May 8, 2000


The staff of the Committee on Open Government is authorized to issue advisory opinions.
The ensuing staff advisory opinion is based solely upon the information presented in your

Dear Ms. DiMiceli:

I have received your letter and the materials attached to it. In your capacity as Executive Director of the Town of Oyster Bay Housing Authority, you have questioned the advice rendered by the Authority's attorney concerning the use of a tape recorder at meetings
of the Authority by an employee of the Authority such as yourself. In short, it was advised
that neither members of the Board nor employees of the Authority may use a tape recorder at meetings of the Board "without the permission of the Chairman", and that "the person
wishing to record the meeting shall inform the Chairman prior to its commencement so that
the Chairman may inform those in attendance of the fact that the meeting is to be recorded."

From my perspective, the advice offered by the attorney is inconsistent with judicial
decisions. In this regard, I offer the following comments.

It is noted that neither the Open Meetings Law nor any other statute of which I am aware deals with the use of audio or video recording devices at open meetings of public bodies. There are, however, several judicial decisions concerning the use of those devices at open meetings. In my view, the decisions consistently apply certain principles. One is that a public body has the ability to adopt reasonable rules concerning its proceedings. The other involves whether the use of the equipment would be disruptive.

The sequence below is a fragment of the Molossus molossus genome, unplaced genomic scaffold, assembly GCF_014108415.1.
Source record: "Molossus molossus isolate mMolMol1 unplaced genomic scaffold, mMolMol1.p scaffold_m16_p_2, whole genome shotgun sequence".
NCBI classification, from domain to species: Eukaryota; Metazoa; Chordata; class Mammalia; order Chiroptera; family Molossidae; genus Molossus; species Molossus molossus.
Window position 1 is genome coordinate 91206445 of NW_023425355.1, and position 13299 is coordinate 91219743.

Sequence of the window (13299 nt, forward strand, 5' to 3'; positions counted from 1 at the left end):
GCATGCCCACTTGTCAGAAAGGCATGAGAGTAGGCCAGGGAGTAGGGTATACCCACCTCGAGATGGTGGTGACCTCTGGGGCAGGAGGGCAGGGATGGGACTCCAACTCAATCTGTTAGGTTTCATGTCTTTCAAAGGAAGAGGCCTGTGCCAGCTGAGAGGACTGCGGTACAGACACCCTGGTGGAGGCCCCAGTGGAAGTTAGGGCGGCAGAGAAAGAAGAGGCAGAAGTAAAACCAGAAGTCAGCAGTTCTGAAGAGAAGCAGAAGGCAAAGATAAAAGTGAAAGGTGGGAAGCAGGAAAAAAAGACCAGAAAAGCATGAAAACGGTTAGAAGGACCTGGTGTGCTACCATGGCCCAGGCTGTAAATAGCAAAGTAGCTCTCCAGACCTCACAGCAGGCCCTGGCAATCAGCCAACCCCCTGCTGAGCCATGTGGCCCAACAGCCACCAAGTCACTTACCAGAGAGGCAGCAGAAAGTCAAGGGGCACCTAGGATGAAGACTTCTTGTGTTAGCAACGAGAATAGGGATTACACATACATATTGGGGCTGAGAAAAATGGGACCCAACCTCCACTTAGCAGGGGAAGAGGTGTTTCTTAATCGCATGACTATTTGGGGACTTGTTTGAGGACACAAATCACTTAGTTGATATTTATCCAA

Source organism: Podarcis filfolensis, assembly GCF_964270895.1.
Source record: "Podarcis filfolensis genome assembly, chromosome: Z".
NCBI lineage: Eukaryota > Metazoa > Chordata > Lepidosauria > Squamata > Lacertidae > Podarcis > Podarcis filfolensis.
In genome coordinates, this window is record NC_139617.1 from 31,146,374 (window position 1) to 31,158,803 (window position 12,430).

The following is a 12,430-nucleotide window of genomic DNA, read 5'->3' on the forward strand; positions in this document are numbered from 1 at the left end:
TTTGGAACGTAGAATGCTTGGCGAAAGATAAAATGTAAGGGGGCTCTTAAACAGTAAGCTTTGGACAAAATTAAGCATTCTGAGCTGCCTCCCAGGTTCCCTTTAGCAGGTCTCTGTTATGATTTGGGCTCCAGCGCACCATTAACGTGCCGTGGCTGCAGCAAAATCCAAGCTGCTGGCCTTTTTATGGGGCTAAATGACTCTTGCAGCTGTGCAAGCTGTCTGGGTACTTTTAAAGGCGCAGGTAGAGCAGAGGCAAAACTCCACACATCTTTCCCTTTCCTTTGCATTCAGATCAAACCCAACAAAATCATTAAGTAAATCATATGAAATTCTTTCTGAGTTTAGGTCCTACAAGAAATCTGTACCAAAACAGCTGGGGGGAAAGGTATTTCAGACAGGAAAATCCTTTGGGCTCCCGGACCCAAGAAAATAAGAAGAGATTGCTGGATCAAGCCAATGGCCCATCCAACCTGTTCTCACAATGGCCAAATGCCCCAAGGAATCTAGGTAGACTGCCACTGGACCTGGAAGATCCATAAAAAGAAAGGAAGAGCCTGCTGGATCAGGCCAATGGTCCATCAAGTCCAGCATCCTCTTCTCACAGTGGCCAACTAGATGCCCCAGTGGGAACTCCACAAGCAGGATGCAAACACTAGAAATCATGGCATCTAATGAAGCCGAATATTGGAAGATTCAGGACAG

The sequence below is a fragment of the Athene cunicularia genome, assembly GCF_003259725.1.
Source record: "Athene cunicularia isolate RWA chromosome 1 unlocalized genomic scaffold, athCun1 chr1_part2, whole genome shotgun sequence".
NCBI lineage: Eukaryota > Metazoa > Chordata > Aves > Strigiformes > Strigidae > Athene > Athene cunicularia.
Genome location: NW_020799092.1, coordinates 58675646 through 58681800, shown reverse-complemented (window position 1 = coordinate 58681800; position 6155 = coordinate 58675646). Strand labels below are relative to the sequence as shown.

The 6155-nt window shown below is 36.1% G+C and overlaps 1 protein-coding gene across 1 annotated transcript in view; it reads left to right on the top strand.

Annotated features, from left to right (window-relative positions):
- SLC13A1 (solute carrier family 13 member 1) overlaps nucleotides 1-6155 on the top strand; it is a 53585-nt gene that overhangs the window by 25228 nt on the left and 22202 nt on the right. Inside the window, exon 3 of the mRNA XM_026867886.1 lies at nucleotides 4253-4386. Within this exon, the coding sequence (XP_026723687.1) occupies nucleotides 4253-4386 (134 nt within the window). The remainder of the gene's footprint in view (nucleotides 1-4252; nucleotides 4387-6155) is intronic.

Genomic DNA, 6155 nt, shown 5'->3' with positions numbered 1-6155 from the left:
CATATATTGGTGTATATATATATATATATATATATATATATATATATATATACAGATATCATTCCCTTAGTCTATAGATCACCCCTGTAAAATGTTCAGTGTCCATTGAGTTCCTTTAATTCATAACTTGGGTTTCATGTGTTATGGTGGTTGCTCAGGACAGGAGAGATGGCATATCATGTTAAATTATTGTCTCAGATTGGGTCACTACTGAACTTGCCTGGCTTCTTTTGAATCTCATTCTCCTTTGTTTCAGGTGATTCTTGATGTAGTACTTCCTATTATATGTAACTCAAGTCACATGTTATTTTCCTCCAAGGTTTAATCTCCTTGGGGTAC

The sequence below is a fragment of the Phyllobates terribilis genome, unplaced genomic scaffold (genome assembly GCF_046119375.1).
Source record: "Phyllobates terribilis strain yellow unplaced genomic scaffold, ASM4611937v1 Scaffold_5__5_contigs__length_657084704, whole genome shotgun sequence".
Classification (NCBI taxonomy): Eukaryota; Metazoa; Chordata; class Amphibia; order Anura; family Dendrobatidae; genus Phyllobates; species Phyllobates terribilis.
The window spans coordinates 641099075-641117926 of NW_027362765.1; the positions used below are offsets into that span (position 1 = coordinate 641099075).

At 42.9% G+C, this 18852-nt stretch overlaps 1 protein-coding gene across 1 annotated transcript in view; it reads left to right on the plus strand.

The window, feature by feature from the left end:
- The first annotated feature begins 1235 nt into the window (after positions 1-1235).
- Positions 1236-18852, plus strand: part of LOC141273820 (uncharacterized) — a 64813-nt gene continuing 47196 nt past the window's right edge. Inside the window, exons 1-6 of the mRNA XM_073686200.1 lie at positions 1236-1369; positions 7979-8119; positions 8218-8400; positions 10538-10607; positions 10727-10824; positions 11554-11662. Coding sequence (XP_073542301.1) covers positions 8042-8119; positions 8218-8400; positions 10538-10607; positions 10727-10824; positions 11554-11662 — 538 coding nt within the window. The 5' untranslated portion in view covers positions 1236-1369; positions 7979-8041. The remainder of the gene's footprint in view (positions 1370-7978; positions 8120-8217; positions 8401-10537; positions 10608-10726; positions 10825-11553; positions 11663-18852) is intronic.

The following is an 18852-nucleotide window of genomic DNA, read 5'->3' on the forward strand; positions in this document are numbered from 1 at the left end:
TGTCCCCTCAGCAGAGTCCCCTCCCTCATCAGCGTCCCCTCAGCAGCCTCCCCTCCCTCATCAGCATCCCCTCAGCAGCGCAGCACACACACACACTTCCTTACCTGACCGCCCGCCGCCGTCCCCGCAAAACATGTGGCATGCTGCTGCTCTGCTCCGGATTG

By way of background, until 1978, there had been but one judicial determination regarding the use of the tape recorders at meetings of public bodies, such as town boards.

The only case on the subject was Davidson v. Common Council of the City of White Plains, 244 NYS 2d 385, which was decided in 1963. In short, the court in Davidson found that the presence of a tape recorder might detract from the deliberative process. Therefore, it was held that a public body could adopt rules generally prohibiting the use of tape recorders at open meetings.

Notwithstanding Davidson, the Committee on Open Government advised that the use of tape recorders should not be prohibited in situations in which the devices are unobtrusive, for the presence of such devices would not detract from the deliberative process. In the Committee's view, a rule prohibiting the use of unobtrusive tape recording devices would not be reasonable if the presence of such devices would not detract from the deliberative process.

This contention was initially confirmed in a decision rendered in 1979. That decision